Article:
Randomized trial in Zimbabwe suggests how to make HIV testing and counselling attractive

July 03, 2006

HIV counselling and testing is a key component of both HIV care and HIV prevention, but uptake of counselling and testing is often low. Liz Corbett and colleagues investigated the impact of rapid HIV testing at the workplace on uptake of voluntary counselling and testing in Harare, Zimbabwe. Uptake was high when testing and counseling was offered on-site at the workplace and linked to basic HIV care.

These results suggest that this approach could improve uptake of HIV testing in Africa from its current low level. The results also suggest that providing counselling and testing intermittently might be as effective as continuous provision. The researchers conclude that a relatively minor change in accessibility to testing can translate into a major difference in test uptake. This may hold true in non-occupational settings as well.

All works published in PLoS Medicine are open access. Everything is immediately available without cost to anyone, anywhere--to read, download, redistribute, include in databases, and otherwise use--subject only to the condition that the original authorship is properly attributed. Copyright is retained by the authors. The Public Library of Science uses the Creative Commons Attribution License.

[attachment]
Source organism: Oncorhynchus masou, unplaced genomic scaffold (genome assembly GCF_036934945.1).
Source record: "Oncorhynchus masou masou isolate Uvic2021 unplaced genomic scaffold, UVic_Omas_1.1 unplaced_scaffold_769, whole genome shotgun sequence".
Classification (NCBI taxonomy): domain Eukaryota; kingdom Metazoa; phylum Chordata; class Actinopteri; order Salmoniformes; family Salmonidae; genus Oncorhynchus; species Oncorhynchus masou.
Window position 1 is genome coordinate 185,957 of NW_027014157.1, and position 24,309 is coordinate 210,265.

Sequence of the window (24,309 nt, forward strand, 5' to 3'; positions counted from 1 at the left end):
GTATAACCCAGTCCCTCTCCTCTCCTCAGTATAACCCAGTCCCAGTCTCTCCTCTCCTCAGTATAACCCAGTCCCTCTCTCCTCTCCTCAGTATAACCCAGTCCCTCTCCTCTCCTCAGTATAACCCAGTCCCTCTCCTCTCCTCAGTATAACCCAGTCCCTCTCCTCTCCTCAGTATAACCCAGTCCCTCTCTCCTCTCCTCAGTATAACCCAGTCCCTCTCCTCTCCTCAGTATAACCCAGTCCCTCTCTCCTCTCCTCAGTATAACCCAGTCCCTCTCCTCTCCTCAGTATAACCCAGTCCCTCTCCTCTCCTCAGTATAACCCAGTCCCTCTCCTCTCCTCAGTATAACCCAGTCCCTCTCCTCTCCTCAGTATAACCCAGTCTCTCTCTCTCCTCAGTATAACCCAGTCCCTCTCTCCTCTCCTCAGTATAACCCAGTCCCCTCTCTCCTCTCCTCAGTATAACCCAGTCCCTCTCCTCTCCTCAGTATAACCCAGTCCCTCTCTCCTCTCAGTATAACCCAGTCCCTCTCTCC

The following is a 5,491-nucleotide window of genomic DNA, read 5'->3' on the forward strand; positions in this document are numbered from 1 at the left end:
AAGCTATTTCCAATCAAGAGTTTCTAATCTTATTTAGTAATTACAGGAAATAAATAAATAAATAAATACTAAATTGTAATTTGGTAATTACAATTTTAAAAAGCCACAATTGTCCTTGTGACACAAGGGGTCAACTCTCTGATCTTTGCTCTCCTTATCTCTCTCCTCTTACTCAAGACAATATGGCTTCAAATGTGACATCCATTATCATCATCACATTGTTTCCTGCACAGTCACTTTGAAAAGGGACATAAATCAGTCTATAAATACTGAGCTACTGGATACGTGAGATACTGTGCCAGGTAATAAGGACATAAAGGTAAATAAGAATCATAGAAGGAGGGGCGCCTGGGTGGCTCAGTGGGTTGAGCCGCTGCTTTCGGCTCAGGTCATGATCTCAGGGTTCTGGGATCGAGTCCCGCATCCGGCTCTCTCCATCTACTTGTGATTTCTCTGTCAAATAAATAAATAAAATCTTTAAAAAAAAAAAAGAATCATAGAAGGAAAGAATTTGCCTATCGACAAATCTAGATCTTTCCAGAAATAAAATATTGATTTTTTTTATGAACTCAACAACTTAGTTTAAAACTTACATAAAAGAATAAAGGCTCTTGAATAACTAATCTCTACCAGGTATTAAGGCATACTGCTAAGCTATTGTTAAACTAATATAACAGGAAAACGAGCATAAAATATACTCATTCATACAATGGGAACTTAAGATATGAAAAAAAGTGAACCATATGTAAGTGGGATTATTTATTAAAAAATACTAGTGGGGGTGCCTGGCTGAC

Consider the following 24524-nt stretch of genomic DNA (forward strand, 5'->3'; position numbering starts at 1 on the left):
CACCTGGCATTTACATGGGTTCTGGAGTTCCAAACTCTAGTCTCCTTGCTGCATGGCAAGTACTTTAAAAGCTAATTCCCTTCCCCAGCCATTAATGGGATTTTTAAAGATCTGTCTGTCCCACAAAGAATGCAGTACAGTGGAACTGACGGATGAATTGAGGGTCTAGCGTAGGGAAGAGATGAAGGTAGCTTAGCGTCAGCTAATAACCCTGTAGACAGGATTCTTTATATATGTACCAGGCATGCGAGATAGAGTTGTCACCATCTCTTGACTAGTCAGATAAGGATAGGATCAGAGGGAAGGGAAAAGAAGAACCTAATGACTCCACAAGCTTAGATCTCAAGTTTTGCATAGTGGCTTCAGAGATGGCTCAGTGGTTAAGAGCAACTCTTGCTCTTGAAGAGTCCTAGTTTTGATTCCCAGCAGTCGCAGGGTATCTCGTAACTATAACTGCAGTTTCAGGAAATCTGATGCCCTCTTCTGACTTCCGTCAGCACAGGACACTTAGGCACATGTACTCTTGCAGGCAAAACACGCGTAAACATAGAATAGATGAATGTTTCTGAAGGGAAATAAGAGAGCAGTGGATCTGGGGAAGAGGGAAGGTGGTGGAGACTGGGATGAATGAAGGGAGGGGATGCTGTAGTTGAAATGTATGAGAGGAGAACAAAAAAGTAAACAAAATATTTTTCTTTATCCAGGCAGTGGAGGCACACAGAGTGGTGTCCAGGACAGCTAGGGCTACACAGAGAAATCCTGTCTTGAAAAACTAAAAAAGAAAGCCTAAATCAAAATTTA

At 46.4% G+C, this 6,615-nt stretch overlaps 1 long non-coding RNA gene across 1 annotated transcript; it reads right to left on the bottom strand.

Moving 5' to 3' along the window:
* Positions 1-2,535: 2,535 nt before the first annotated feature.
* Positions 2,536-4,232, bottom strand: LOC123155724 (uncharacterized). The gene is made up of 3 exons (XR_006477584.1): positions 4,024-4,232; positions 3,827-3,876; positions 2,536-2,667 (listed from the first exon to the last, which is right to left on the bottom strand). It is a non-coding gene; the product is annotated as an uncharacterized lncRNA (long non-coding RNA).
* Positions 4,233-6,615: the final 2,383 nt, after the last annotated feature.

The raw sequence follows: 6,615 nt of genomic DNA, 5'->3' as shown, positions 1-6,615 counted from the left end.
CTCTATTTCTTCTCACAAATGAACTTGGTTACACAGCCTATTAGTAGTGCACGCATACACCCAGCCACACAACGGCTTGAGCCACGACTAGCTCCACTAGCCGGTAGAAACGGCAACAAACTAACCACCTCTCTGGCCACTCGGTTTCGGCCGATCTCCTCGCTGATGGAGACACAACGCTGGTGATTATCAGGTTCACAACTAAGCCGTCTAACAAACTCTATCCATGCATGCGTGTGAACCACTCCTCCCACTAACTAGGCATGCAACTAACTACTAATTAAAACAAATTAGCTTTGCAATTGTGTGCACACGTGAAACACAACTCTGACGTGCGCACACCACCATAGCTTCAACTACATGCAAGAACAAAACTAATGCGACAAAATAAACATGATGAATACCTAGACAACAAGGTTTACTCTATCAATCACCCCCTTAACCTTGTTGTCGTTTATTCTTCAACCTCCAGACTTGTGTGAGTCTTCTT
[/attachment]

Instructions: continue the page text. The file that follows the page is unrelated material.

Citation: Corbett EL, Dauya E, Matambo R, Cheung YB, Makamure B, et al. (2006) Uptake of workplace HIV counselling and testing: A cluster-randomised trial in Zimbabwe. PLoS Med 3(7): e238.

VERSIONS OF YOUR REPORT: http://dx.doi.org/10.1371/journal.pmed.0030238

PRESS-ONLY PREVIEW OF THE ARTICLE: http://www.plos.org/press/plme-03-07-corbett.pdf

Elizabeth Corbett
London School of Hygiene and Tropical Medicine
Infectious and Tropical Diseases
Keppel Street
London, WC1E 7HT
United Kingdom
263 4 744 634
263 4 303 978 (fax)

About PLoS Medicine
PLoS Medicine is an open access, freely available international medical journal. It publishes original research that enhances our understanding of human health and disease, together with commentary and analysis of important global health issues. For more information, visit http://www.plosmedicine.org


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